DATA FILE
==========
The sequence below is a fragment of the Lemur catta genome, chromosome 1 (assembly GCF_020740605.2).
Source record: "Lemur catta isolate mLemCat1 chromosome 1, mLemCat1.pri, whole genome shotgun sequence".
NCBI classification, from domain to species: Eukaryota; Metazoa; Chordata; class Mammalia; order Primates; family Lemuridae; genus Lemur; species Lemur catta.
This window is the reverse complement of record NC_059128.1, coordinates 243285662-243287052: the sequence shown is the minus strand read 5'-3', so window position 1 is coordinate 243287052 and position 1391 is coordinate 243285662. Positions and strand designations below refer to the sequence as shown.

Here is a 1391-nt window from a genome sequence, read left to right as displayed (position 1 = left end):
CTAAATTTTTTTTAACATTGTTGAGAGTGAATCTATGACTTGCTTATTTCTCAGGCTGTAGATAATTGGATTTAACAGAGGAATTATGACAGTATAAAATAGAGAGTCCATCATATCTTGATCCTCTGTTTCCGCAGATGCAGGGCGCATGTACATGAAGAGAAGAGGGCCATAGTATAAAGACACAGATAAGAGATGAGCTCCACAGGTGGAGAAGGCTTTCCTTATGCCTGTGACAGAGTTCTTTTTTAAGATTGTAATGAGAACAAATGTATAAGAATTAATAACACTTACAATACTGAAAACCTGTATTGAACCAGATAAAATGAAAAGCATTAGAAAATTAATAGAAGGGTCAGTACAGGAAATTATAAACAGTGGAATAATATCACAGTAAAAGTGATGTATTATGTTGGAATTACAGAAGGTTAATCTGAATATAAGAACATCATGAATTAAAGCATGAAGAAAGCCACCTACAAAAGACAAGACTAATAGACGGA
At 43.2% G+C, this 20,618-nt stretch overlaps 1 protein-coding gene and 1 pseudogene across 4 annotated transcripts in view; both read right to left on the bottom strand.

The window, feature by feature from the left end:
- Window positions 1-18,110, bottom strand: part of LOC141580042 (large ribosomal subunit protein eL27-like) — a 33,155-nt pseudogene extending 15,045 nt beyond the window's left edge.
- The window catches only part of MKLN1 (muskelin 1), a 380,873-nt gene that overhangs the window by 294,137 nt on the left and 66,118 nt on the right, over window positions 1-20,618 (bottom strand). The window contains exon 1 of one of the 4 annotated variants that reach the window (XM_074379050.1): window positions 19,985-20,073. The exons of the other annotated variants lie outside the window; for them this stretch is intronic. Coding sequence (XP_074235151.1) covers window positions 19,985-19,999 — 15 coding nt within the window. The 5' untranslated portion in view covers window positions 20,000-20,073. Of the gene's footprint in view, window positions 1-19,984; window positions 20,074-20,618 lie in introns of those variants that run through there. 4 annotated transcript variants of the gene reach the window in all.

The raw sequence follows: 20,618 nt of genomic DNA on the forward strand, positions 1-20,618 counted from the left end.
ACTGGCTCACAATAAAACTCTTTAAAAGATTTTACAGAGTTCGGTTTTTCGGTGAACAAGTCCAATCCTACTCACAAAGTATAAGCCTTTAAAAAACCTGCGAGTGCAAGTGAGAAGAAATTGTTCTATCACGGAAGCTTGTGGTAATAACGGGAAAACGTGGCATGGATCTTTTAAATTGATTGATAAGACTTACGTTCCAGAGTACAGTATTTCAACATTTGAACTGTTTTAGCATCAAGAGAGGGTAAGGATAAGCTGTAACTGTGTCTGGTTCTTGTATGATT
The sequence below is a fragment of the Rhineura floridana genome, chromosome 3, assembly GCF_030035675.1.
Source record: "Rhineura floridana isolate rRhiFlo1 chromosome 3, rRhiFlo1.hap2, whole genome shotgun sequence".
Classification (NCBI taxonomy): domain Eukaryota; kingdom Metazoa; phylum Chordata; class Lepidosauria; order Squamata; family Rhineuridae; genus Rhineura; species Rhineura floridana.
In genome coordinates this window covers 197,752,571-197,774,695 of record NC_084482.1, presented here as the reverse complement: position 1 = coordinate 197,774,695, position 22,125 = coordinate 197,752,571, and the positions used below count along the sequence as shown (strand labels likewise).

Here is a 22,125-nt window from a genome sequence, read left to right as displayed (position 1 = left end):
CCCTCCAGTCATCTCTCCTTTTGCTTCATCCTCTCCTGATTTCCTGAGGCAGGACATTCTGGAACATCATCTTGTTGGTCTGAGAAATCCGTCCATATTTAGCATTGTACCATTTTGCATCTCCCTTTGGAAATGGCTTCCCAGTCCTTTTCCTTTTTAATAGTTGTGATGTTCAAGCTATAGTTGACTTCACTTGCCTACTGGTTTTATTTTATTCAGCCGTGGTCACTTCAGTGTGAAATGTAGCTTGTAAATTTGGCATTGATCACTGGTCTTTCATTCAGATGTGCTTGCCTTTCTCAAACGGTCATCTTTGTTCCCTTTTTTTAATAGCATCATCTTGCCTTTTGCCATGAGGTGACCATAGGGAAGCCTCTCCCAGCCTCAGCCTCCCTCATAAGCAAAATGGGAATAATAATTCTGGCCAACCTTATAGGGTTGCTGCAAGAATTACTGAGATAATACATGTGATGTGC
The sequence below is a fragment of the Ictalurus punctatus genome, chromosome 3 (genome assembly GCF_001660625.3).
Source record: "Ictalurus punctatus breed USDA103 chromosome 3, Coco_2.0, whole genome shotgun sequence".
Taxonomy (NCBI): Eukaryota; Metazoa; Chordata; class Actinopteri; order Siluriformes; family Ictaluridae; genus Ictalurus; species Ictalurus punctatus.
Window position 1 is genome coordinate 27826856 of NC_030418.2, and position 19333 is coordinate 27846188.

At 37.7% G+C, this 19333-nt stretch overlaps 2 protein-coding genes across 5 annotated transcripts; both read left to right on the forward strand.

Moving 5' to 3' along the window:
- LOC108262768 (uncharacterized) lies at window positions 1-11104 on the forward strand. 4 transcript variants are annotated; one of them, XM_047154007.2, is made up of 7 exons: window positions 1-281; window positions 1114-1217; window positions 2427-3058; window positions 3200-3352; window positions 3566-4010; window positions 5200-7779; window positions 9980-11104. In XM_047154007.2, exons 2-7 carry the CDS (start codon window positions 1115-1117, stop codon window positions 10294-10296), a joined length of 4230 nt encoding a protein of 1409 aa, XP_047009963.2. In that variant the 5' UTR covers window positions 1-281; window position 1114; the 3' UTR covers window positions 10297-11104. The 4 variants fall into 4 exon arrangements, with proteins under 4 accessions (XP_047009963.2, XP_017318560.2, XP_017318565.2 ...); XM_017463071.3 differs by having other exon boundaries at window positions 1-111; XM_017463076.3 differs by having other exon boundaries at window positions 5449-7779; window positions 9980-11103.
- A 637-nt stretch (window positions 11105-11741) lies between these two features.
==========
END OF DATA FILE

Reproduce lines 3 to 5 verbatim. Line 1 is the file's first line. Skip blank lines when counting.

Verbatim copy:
NCBI classification, from domain to species: Eukaryota; Metazoa; Chordata; class Mammalia; order Primates; family Lemuridae; genus Lemur; species Lemur catta.
This window is the reverse complement of record NC_059128.1, coordinates 243285662-243287052: the sequence shown is the minus strand read 5'-3', so window position 1 is coordinate 243287052 and position 1391 is coordinate 243285662. Positions and strand designations below refer to the sequence as shown.

Here is a 1391-nt window from a genome sequence, read left to right as displayed (position 1 = left end):